El entierro de la sardina (Burial of the sardine), pen and sepia ink, c. 1816, Museo del Prado, Madrid

By Francisco Goya – [1], Public Domain, https://commons.wikimedia.org/w/index.php?curid=5932804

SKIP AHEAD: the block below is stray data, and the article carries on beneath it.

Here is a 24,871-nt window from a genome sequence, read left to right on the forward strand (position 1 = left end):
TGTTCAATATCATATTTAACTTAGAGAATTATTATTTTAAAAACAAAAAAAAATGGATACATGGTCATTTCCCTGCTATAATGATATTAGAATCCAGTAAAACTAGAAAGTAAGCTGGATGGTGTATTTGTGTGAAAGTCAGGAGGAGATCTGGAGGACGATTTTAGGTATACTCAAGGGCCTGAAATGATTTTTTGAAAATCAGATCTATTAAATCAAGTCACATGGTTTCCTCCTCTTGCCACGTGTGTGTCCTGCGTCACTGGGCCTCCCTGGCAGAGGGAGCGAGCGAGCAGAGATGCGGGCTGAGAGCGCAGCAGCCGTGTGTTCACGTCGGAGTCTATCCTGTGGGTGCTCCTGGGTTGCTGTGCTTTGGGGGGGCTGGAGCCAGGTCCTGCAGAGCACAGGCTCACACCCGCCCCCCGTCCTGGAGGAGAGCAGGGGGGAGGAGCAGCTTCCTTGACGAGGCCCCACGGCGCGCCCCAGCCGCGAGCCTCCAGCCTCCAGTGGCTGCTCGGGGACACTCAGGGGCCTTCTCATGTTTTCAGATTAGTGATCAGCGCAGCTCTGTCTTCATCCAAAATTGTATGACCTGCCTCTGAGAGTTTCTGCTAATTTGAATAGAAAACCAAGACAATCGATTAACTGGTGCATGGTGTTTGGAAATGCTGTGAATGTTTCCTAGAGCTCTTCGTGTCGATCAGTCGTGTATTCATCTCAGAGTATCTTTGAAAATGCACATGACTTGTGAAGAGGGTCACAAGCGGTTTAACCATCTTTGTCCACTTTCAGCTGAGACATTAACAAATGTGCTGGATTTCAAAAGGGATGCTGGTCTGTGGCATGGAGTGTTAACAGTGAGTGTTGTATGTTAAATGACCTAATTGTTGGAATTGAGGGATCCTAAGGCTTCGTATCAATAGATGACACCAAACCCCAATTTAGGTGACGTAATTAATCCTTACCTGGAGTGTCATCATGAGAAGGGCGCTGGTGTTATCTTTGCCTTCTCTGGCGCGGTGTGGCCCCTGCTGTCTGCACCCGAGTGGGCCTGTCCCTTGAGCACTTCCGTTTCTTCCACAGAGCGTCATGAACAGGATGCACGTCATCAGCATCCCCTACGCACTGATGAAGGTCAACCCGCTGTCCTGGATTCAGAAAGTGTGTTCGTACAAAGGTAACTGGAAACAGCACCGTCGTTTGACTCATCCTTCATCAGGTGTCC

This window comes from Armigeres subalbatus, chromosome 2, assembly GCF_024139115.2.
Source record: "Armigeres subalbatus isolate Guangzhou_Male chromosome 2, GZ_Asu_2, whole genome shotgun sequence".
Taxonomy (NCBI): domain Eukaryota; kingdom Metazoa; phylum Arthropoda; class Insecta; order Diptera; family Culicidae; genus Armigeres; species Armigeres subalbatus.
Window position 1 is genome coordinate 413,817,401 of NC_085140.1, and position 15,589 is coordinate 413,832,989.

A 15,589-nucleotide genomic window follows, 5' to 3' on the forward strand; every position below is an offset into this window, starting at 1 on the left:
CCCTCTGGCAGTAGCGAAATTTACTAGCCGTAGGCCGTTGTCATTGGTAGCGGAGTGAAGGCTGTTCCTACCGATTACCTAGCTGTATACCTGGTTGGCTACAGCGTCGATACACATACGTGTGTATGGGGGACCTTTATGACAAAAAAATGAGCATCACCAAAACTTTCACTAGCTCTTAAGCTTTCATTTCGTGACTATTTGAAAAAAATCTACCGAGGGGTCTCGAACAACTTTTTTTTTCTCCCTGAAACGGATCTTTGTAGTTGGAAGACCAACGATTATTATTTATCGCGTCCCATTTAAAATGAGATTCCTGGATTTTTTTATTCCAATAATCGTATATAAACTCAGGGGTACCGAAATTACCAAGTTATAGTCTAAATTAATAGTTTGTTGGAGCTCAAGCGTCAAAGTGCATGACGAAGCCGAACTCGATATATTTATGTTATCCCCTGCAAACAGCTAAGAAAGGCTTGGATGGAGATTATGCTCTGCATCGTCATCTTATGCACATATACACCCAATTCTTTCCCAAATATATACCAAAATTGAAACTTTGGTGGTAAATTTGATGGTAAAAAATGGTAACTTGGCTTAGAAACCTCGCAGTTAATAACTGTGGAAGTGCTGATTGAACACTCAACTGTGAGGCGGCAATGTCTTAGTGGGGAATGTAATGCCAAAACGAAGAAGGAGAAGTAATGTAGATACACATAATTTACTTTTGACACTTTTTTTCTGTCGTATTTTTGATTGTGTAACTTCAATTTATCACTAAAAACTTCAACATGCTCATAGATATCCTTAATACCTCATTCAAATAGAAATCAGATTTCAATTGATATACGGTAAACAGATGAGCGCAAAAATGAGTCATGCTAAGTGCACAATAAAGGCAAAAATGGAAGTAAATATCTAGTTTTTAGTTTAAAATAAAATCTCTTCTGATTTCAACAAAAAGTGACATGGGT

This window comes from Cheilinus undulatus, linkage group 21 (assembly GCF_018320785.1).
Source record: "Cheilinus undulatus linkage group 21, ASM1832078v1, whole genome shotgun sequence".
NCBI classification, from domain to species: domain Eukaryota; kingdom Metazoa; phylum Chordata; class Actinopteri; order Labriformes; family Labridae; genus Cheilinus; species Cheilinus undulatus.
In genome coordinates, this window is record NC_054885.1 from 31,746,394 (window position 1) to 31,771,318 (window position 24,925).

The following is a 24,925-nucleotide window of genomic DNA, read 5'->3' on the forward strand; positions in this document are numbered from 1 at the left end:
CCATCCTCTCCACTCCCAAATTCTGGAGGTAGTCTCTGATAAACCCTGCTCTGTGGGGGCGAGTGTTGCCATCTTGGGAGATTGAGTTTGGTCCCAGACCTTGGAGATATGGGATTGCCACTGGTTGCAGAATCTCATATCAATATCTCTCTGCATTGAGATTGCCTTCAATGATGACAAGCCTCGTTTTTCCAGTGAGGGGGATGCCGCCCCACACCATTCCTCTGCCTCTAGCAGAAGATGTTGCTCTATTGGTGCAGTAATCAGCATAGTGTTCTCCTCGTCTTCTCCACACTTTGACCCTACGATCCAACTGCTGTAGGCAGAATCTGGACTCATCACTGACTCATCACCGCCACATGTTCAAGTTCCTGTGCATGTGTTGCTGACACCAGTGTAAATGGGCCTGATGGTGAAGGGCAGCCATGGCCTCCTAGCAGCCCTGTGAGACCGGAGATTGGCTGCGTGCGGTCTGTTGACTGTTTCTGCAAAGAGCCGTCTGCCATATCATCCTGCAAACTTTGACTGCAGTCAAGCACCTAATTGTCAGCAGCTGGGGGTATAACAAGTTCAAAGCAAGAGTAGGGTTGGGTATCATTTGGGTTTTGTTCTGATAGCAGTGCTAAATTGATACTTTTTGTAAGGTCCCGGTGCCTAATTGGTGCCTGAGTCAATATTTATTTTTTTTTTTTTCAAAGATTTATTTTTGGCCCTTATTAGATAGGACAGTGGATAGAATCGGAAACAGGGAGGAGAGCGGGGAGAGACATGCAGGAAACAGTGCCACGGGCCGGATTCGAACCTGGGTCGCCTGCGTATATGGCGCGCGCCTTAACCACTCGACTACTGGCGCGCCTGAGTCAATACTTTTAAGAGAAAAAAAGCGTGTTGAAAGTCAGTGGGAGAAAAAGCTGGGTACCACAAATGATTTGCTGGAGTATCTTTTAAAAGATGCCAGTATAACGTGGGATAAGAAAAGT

Finally, and keeping with the topic of death, rebirth and community, I thought I would mention a document I found recently in the local archives. Co-D/S/A/Pr.49, fo. 01 is a fragment covering a fascinating late medieval case that involved an altercation that seems to have taken place on the feast day of St Andrew (30 November), although the year has been lost. This feast day, as well as being linked to Advent, was also the point in the fishing year at which the Cinque Portsmen returned from the North Sea (see the entry for Dover in Domesday) and was marked by a colourful spectacle. In this particular year at the De sepultura regis allec’ rube’ festival, the ‘mourners’ who were weeping as they bore the giant king herring on its funeral bier down to the harbour where it was to be ritually buried as custom dictated – marking the end of the deep-sea herring season, safe return and the beginning of fishing in local coastal waters – were set upon by a group of Morris Men. These assailants used their clubs to drive off those escorting the giant herring, and, once they had captured it, they began their own elaborate burial preparations for it on the other side of the beach that involved jangling bells and clattering clubs, much to the consternation of the ‘official mourners’ who were the plaintiffs. Unfortunately, no further details of the case survive but such a festival, without the interruption of the Morris Men, might be worth considering, not least because there are modern Spanish parallels: Entierro de la sardina that apparently revive a much older custom linked to Ash Wednesday and carnival.